Sylvester Comprehensive Cancer Center is one of 11 academic medical centers collaborating in the Beat AML initiative, sponsored by the Leukemia & Lymphoma Society.
For more than five years, samples from 526 patients were collected from across the country. The study, “Functional Genomic Landscape of Acute Myeloid Leukemia,” was published on October 17 in Nature.
“This is the largest study to date to analyze at a very deep genetic level individual patient leukemia samples to better understand how to treat this devastating disease that has few approved treatment options,” explained Justin Watts, M.D., the lead investigator at Sylvester.
Oregon Health & Science University Knight Cancer Institute Director Brian Druker, M.D., led this multi-center study. Four Sylvester researchers, including Dr. Watts, were co-authors and made important contributions to this seminal study, including collecting 138 bone marrow samples and complex clinical data on 62 unique AML patients over a two-year period.
“We are thrilled that Sylvester was one of the largest participants in this groundbreaking trial conducted across the United States,” said Sylvester Director Stephen D. Nimer, M.D.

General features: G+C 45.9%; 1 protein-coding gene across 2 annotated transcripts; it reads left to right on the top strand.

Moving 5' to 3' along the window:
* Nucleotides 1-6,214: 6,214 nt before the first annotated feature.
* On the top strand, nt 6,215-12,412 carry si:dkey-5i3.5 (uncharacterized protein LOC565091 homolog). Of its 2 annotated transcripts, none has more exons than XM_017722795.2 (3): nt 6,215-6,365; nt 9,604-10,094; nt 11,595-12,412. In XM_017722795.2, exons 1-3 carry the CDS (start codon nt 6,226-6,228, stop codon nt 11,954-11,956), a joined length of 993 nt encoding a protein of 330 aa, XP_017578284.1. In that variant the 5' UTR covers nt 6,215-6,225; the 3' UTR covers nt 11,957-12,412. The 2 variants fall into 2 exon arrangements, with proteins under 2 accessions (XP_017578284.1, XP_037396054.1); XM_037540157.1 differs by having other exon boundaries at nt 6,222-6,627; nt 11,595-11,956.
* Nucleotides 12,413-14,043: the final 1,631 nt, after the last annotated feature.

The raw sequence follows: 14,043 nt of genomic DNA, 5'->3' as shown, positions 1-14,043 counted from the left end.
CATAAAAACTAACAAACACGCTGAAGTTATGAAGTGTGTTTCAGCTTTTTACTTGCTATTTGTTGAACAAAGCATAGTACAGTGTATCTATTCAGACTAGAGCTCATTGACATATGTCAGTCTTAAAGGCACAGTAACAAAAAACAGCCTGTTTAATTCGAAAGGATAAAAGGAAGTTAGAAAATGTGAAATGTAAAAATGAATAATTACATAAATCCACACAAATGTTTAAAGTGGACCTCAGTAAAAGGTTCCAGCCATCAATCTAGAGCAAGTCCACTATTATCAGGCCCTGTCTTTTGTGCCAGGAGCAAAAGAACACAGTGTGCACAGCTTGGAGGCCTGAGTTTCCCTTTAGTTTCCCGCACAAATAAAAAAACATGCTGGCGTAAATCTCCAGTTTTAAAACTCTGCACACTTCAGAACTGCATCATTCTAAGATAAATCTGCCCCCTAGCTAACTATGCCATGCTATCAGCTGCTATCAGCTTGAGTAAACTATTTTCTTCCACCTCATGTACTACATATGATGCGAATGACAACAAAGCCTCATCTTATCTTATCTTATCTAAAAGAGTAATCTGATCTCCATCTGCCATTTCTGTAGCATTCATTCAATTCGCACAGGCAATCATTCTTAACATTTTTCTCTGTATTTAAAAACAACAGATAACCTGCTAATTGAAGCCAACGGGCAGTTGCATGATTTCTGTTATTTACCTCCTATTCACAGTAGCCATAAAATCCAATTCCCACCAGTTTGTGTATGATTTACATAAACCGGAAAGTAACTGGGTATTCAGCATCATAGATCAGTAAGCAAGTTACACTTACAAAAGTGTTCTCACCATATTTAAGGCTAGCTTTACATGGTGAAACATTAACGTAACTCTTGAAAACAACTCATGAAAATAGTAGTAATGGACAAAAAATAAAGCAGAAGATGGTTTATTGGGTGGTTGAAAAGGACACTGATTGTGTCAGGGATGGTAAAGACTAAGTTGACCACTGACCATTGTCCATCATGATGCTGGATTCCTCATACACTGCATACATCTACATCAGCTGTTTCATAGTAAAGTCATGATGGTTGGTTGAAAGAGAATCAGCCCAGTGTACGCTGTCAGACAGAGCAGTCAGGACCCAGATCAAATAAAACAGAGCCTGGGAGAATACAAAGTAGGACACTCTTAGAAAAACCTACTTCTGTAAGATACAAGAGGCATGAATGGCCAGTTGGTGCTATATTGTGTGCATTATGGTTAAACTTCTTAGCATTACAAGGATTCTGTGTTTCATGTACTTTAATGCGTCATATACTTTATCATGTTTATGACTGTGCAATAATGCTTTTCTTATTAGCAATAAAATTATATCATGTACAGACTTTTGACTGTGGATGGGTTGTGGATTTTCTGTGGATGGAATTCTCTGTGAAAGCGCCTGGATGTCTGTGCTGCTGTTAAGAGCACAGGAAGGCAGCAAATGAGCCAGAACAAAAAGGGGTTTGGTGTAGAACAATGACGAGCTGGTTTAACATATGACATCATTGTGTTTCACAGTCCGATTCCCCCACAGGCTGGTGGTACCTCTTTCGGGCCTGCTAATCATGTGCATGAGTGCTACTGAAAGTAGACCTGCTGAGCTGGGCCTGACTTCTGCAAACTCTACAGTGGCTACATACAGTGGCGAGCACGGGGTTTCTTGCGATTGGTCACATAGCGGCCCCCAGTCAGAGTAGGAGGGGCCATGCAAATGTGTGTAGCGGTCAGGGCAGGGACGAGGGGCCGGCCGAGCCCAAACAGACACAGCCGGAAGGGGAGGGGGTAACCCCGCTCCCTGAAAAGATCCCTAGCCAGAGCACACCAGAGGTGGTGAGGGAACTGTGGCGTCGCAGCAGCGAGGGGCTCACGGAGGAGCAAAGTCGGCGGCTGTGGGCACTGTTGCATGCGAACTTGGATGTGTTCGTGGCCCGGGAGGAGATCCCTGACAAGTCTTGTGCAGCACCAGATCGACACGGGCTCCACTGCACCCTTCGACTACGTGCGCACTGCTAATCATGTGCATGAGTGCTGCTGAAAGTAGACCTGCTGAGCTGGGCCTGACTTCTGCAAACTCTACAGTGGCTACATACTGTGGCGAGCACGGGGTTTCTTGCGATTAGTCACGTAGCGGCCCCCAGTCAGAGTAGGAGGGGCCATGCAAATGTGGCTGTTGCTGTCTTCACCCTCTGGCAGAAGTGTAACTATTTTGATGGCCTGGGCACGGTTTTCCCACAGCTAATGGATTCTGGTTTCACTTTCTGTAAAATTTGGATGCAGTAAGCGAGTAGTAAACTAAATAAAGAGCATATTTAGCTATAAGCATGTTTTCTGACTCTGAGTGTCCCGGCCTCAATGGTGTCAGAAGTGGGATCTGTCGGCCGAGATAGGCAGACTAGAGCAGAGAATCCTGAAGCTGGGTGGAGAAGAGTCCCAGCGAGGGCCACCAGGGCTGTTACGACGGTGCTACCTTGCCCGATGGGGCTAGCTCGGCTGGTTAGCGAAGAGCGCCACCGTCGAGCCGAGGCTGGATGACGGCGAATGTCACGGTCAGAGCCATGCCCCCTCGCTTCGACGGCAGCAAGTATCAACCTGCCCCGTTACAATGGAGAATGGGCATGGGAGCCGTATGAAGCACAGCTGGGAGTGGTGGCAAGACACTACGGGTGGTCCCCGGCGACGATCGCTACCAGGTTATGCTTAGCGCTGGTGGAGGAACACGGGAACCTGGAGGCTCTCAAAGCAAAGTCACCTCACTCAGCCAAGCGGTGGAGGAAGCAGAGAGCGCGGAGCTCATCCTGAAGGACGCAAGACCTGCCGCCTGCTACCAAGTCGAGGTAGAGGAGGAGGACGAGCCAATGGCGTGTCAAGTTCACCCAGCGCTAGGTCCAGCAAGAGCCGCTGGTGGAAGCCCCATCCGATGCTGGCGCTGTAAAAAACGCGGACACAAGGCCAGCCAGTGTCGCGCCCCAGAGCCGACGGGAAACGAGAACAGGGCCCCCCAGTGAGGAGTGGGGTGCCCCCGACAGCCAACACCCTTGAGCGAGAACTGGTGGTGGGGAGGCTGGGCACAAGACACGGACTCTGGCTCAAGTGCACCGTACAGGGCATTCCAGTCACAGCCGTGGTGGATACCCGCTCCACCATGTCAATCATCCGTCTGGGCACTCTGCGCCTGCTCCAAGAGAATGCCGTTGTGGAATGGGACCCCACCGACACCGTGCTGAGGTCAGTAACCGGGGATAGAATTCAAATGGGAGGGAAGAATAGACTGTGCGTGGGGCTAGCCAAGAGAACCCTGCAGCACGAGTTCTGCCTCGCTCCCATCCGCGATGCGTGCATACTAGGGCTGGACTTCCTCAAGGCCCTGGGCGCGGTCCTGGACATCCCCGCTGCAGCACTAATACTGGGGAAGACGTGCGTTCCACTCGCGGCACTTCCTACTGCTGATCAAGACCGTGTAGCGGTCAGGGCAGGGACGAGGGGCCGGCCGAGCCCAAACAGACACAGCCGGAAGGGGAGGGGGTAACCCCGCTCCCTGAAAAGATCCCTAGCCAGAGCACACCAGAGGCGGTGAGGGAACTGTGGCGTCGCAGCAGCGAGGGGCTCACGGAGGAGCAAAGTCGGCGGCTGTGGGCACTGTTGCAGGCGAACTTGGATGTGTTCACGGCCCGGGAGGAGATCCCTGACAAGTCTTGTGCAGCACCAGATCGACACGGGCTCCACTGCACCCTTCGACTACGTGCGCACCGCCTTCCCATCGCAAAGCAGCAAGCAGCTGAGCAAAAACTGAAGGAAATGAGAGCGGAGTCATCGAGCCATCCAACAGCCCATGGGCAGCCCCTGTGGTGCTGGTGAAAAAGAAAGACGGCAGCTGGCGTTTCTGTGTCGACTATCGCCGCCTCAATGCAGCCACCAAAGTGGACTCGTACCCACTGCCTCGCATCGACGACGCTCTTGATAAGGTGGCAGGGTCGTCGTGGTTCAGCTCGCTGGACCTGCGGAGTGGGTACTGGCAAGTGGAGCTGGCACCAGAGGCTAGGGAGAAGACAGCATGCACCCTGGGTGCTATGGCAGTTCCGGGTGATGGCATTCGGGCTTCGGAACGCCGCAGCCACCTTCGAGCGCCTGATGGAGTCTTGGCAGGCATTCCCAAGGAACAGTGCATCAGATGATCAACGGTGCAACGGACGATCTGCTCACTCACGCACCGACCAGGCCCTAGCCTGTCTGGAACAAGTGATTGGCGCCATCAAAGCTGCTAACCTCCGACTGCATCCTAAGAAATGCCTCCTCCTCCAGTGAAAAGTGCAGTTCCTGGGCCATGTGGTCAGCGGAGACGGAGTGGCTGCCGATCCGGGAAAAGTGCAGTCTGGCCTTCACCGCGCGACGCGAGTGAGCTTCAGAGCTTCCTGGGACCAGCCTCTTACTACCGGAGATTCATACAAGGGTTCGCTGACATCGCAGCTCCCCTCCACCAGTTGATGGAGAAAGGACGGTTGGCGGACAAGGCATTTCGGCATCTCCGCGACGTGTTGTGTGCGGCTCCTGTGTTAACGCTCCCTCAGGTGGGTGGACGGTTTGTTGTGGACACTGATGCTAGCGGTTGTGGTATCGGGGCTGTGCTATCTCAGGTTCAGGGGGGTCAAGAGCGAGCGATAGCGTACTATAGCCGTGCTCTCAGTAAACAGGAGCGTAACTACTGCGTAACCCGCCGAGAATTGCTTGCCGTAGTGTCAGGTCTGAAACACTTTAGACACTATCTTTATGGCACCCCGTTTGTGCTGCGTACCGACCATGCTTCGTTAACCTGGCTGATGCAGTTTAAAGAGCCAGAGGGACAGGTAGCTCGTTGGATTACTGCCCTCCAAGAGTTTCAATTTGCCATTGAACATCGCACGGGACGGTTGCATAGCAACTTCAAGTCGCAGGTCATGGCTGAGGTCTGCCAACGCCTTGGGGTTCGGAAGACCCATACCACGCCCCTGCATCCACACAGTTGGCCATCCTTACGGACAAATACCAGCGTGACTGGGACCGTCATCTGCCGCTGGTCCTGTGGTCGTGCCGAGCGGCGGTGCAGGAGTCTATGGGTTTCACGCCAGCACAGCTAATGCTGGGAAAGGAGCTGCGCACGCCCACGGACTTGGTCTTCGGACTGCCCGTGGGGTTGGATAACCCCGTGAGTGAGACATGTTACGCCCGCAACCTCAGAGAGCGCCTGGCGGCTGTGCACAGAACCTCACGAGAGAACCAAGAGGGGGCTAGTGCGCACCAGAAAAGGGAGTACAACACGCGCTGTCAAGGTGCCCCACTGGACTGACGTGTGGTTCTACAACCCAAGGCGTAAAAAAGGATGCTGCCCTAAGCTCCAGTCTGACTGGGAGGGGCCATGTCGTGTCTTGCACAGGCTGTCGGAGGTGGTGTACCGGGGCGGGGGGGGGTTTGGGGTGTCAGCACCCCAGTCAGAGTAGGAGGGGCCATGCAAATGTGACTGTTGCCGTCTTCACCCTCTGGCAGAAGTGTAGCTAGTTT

“The study illustrates the commitment of our investigators, research staff, and most importantly our patients to advancing the most leading-edge leukemia research in the world at Sylvester, and we were honored to participate,” said Dr. Watts.
Comprehensive genomic profiling and analysis was done on all of the patients’ tumors. In addition, the study added functional profiling (drug sensitivity screening), which means it tested each patient’s leukemia cells against a host of targeted cancer therapies in the lab, to see which drugs were the most active in each patient.
This was then integrated with the genetic data (whole exome and RNA sequencing), to suggest new avenues of treatment for mutationally defined cohorts of AML patients, including patients with unique combinations of mutations, as well as for patients with certain gene expression profiles without a clear targetable mutation.
“Hundreds of patients were tested against hundreds of potential therapies, and by doing so it became clear which mutations increase and which mutations decrease the sensitivity of cancer cells to a specific form of therapy. Also, which combinations of mutations create a unique sensitivity to therapy. This study conducted in patients with AML will hopefully be replicated in other cancers in the future,” said Dr. Nimer.
All of this information greatly advances our understanding of disease biology, precision medicine, and targeted therapy for AML, and it is also publicly available at the interactive website Vizome.org, which promises to be a huge resource for leukemia and genomics researchers for years to come.